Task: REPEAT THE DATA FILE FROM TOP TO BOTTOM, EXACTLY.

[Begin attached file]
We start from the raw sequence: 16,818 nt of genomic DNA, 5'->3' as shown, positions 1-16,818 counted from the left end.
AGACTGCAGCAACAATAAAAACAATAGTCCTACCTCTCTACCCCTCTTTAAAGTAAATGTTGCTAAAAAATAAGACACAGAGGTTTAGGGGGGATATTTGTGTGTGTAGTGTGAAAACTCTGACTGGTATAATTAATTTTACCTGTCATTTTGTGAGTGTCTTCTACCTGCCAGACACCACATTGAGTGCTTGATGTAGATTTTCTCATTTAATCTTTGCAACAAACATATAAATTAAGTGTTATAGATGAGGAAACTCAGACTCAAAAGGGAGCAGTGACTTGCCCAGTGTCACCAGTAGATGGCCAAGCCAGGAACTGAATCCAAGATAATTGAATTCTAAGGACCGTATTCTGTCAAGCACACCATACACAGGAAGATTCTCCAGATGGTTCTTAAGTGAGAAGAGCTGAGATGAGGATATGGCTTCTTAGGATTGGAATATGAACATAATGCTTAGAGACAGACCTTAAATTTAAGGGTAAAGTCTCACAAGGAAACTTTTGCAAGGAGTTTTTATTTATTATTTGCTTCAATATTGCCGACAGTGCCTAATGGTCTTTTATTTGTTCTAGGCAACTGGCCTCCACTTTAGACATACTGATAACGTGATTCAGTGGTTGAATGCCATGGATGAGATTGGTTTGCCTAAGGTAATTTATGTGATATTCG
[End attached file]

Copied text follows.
We start from the raw sequence: 16,818 nt of genomic DNA, 5'->3' as shown, positions 1-16,818 counted from the left end.
AGACTGCAGCAACAATAAAAACAATAGTCCTACCTCTCTACCCCTCTTTAAAGTAAATGTTGCTAAAAAATAAGACACAGAGGTTTAGGGGGGATATTTGTGTGTGTAGTGTGAAAACTCTGACTGGTATAATTAATTTTACCTGTCATTTTGTGAGTGTCTTCTACCTGCCAGACACCACATTGAGTGCTTGATGTAGATTTTCTCATTTAATCTTTGCAACAAACATATAAATTAAGTGTTATAGATGAGGAAACTCAGACTCAAAAGGGAGCAGTGACTTGCCCAGTGTCACCAGTAGATGGCCAAGCCAGGAACTGAATCCAAGATAATTGAATTCTAAGGACCGTATTCTGTCAAGCACACCATACACAGGAAGATTCTCCAGATGGTTCTTAAGTGAGAAGAGCTGAGATGAGGATATGGCTTCTTAGGATTGGAATATGAACATAATGCTTAGAGACAGACCTTAAATTTAAGGGTAAAGTCTCACAAGGAAACTTTTGCAAGGAGTTTTTATTTATTATTTGCTTCAATATTGCCGACAGTGCCTAATGGTCTTTTATTTGTTCTAGGCAACTGGCCTCCACTTTAGACATACTGATAACGTGATTCAGTGGTTGAATGCCATGGATGAGATTGGTTTGCCTAAGGTAATTTATGTGATATTCG